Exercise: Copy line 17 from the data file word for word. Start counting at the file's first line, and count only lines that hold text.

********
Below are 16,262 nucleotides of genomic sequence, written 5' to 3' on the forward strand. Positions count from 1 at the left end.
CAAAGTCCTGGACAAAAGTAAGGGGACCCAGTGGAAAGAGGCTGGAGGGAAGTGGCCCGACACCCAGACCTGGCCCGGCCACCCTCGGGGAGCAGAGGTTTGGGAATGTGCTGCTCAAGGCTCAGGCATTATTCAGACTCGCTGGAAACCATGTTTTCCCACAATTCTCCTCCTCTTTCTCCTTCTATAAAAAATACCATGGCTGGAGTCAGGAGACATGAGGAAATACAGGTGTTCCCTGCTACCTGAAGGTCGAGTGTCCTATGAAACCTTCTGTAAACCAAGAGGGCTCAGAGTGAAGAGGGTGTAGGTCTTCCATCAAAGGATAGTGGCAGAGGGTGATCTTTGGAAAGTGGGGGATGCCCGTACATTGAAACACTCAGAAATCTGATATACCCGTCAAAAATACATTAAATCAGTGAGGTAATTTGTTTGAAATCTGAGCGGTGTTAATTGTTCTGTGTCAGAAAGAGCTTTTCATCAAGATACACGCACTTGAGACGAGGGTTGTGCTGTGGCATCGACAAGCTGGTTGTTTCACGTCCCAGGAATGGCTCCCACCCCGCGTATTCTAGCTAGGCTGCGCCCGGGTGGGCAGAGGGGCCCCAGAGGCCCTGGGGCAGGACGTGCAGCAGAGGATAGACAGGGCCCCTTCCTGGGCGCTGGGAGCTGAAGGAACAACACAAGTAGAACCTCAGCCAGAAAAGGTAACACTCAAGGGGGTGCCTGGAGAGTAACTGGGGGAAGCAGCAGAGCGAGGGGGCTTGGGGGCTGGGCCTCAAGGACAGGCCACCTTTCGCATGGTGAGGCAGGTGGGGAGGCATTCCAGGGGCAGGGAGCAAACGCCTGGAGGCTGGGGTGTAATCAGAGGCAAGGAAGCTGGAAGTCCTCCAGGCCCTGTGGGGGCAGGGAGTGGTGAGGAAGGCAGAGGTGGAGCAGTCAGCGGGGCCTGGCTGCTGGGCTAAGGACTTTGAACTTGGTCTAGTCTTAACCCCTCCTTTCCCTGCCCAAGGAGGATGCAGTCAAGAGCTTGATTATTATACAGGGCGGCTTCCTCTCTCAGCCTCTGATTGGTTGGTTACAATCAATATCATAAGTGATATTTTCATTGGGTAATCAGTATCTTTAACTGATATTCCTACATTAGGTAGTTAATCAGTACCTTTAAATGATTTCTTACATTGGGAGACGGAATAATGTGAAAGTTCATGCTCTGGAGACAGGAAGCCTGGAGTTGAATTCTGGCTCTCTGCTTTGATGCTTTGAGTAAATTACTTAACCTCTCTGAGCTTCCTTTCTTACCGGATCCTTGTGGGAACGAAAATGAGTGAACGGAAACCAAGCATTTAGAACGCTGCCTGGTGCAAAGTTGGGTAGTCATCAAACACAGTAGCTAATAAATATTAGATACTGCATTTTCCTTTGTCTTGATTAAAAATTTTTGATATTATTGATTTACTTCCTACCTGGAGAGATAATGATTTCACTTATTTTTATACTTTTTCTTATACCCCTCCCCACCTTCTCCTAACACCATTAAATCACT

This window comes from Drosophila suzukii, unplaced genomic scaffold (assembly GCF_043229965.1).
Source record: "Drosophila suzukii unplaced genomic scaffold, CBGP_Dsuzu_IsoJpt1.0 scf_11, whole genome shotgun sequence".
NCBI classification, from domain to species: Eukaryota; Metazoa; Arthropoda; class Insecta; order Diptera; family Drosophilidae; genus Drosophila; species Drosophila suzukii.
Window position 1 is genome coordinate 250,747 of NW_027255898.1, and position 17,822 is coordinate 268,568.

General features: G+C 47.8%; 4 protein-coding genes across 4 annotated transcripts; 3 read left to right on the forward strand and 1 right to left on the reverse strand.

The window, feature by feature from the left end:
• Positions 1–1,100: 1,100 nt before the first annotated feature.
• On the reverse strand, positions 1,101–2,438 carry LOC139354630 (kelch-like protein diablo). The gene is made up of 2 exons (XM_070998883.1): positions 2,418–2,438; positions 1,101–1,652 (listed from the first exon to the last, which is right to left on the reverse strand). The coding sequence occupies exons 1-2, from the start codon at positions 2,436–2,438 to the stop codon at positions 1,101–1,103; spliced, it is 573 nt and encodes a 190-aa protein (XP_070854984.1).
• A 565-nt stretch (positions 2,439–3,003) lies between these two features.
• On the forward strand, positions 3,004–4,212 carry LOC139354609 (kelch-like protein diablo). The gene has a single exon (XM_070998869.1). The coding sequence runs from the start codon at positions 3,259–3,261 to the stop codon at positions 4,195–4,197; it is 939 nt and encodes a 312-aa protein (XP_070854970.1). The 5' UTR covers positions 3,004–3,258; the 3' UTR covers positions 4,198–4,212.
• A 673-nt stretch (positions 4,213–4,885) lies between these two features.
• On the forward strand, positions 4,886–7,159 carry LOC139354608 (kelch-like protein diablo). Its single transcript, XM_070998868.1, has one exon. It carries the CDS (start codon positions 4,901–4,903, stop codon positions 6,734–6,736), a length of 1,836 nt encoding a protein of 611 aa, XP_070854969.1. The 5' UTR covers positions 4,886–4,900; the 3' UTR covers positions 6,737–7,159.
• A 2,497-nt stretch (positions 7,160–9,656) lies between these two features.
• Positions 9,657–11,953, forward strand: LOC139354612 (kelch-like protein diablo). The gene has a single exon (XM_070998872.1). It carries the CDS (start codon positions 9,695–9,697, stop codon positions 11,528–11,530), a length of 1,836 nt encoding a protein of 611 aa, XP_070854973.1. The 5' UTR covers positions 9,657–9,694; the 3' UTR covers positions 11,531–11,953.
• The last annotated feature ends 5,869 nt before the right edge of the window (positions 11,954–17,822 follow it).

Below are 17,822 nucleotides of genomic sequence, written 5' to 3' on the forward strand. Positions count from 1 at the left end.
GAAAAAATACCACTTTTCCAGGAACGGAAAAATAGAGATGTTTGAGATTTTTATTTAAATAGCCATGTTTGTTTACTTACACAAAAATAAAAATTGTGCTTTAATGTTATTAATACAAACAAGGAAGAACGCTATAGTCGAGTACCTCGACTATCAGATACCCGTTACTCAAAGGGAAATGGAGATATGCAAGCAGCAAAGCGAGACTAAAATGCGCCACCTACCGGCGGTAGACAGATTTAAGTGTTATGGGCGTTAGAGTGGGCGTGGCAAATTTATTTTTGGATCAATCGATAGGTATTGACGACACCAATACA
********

• The last annotated feature ends 5,869 nt before the right edge of the window (positions 11,954–17,822 follow it).